June 20, 2013
I doubt very much that upon entering your first job, the thought of retirement was anywhere close to the front of your mind. I know it wasn't in mine. Not with said job, rent, student loans, car insurance, groceries, all the rest staring me in the face. I remember being handed a sheet of paper about my company's 401(k), checking off a couple of funds, and that was it for two years. Turns out I owned bonds, emerging markets, and a mid-cap growth fund. If I could reach back in time and smack 21-year old me in the head, I would.
Point is, pensions are going away, and the onus for retirement saving is on us. At present time, the resources provided by most employers to new employees are not adequate. I'm not talking about the availability of retirement plans, but the education provided to employees as to the value of saving, and equally as important: HOW TO SAVE.
Over the next several weeks I am going to expand on several ways that young professionals can take control of their financial lives - both in terms of saving for retirement and being "financially agile" - so that they are able to meet the financial challenges that are sure to happen to any young adult. Topics covered will include:
- Determining how much to begin saving in your employer sponsored retirement plan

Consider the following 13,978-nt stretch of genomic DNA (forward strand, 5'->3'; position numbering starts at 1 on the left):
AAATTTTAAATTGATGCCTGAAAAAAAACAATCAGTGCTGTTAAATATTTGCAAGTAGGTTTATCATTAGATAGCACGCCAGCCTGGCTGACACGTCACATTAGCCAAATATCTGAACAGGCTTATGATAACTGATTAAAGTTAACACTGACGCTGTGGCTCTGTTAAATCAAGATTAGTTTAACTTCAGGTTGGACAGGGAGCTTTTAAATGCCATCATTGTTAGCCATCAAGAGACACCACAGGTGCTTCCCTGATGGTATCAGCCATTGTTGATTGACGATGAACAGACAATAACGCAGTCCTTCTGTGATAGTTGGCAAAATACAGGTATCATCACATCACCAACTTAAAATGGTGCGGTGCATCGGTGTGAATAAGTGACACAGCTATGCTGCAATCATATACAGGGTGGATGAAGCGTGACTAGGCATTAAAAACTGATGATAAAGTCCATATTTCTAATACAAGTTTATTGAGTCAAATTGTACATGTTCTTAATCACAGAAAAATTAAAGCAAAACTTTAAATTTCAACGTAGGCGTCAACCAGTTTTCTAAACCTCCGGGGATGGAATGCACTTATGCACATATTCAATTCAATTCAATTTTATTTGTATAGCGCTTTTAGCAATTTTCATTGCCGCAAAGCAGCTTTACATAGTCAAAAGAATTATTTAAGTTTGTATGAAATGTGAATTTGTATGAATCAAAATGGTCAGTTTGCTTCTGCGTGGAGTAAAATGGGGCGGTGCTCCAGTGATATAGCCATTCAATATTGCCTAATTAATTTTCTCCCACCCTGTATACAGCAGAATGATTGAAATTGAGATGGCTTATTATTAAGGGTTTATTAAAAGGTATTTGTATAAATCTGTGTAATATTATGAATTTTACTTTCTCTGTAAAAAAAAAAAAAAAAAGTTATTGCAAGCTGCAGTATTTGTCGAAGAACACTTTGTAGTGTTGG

- Looking past the name of the fund - and finding out which investment options are best for you.
- How and when to rebalance your assets - and why you should be doing this!
- 401(k) or Roth IRA - how to choose which retirement plan will provide the greatest benefit.
- Living debt free - specifically credit card debt free (full disclosure: I consider credit cards to be evil).
- Saving for major purchases - such as a home or new car.
(This article contains the current opinions of the author but not necessarily those of Brighton Securities Corp. The author's opinions are subject to change without notice. This blog post is for informational purposes only. Forecasts, estimates, and certain information contained herein should not be considered as investment advice or a recommendation of any particular security, strategy or investment product. References to specific securities and their issuers are for illustrative purposes only and are not intended and should not be interpreted as recommendations to purchase or sell such securities).